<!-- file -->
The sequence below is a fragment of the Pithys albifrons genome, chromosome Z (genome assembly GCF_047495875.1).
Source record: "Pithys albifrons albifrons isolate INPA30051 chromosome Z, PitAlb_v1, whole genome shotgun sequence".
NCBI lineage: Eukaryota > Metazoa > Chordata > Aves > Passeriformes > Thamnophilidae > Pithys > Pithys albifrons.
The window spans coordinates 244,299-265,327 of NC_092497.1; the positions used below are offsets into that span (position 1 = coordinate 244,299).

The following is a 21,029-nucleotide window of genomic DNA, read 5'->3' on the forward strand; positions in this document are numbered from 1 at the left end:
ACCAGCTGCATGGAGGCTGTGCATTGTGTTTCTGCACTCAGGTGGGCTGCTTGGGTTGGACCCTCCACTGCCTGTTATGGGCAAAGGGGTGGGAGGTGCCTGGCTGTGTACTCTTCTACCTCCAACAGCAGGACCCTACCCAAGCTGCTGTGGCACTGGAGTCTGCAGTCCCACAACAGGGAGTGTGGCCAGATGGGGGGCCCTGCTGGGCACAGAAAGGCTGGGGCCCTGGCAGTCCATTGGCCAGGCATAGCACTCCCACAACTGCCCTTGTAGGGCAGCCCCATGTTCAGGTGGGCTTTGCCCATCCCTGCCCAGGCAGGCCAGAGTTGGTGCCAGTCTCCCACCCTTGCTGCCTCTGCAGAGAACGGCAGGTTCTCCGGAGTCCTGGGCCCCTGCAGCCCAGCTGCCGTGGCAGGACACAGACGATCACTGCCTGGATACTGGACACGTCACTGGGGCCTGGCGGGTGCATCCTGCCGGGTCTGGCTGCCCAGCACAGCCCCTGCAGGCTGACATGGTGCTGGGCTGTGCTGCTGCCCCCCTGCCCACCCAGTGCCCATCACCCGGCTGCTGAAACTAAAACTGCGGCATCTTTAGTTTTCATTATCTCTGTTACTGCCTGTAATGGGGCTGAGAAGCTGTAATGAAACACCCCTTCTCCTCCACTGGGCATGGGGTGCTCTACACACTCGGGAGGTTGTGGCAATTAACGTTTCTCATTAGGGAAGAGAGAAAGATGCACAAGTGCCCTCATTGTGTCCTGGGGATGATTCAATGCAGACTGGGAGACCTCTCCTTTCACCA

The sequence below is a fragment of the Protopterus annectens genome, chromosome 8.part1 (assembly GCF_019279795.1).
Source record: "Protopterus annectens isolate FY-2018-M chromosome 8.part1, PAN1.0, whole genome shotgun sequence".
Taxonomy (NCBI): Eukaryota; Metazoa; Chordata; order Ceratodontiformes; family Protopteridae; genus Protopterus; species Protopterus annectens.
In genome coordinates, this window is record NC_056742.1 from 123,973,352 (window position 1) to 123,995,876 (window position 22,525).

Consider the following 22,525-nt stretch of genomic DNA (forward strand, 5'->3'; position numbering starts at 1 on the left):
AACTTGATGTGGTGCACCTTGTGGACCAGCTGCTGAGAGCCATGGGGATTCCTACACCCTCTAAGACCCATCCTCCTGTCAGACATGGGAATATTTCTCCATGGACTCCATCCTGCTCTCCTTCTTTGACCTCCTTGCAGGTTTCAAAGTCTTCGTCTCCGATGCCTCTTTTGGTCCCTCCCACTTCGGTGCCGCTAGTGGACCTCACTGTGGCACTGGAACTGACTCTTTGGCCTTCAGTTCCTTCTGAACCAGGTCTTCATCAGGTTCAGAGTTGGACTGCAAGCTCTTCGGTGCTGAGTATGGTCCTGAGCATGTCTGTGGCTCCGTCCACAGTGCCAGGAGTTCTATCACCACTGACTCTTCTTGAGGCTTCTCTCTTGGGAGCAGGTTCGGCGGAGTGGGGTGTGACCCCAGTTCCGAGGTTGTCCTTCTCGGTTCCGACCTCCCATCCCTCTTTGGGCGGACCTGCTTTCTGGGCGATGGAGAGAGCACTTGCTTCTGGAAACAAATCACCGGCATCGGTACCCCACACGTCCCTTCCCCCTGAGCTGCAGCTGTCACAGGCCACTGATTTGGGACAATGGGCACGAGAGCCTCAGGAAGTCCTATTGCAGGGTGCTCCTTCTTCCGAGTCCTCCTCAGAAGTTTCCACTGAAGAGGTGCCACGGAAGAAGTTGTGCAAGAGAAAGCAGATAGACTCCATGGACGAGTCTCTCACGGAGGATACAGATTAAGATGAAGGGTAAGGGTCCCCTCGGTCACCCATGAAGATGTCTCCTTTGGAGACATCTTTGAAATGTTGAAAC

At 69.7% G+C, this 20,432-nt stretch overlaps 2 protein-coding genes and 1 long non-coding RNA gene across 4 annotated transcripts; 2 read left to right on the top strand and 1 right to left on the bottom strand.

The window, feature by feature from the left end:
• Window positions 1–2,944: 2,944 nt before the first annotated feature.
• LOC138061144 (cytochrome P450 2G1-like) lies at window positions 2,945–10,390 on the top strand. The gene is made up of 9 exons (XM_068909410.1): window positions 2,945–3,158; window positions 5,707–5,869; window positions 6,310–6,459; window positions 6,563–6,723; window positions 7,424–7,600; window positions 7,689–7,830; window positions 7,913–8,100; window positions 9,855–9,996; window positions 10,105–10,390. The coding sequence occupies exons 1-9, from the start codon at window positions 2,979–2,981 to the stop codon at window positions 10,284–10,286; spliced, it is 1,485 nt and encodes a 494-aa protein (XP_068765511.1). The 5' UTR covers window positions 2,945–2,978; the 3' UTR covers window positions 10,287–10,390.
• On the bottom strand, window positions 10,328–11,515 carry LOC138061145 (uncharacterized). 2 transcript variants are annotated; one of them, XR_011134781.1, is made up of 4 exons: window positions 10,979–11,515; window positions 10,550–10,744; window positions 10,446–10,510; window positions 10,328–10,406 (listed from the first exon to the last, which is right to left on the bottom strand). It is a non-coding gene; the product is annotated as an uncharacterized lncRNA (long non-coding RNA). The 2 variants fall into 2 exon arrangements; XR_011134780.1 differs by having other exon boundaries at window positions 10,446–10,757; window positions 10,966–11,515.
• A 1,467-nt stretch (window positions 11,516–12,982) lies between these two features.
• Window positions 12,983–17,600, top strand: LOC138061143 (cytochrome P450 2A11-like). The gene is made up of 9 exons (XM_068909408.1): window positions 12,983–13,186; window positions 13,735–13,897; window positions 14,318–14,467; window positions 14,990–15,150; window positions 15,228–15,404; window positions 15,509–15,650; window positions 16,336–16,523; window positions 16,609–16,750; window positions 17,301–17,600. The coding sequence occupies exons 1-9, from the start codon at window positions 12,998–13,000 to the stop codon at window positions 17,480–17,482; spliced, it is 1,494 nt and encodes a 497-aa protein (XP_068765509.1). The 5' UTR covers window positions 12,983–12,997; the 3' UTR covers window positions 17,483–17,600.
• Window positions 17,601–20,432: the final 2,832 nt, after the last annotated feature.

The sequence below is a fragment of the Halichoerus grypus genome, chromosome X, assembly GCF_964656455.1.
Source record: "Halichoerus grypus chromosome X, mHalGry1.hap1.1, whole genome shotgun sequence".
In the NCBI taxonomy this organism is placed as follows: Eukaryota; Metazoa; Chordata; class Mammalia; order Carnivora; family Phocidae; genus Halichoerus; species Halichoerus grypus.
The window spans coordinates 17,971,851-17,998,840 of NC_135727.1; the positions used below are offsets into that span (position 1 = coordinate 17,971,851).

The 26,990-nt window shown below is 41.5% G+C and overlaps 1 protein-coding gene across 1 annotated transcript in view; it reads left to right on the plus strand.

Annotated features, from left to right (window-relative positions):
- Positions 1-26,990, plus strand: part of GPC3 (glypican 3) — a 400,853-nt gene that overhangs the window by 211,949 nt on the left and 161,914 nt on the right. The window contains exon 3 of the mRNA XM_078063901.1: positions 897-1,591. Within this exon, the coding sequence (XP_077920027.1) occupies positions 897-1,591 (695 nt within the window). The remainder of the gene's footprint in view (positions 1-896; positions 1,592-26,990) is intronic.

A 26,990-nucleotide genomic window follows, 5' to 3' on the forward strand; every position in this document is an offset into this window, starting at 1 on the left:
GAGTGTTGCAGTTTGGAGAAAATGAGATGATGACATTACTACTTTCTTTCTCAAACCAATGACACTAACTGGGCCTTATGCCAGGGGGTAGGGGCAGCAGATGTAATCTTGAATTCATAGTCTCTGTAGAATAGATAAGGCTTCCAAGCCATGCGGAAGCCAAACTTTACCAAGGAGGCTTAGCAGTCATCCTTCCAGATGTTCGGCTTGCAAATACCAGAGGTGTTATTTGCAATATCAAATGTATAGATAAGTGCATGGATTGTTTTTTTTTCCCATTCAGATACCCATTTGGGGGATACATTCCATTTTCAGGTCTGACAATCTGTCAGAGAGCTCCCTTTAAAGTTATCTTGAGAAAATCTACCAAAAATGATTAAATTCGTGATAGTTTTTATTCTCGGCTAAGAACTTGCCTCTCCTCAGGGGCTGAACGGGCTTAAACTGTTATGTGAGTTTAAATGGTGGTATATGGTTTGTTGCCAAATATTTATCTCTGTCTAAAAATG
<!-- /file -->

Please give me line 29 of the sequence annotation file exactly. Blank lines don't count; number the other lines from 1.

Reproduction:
GAGTGTTGCAGTTTGGAGAAAATGAGATGATGACATTACTACTTTCTTTCTCAAACCAATGACACTAACTGGGCCTTATGCCAGGGGGTAGGGGCAGCAGATGTAATCTTGAATTCATAGTCTCTGTAGAATAGATAAGGCTTCCAAGCCATGCGGAAGCCAAACTTTACCAAGGAGGCTTAGCAGTCATCCTTCCAGATGTTCGGCTTGCAAATACCAGAGGTGTTATTTGCAATATCAAATGTATAGATAAGTGCATGGATTGTTTTTTTTTCCCATTCAGATACCCATTTGGGGGATACATTCCATTTTCAGGTCTGACAATCTGTCAGAGAGCTCCCTTTAAAGTTATCTTGAGAAAATCTACCAAAAATGATTAAATTCGTGATAGTTTTTATTCTCGGCTAAGAACTTGCCTCTCCTCAGGGGCTGAACGGGCTTAAACTGTTATGTGAGTTTAAATGGTGGTATATGGTTTGTTGCCAAATATTTATCTCTGTCTAAAAATG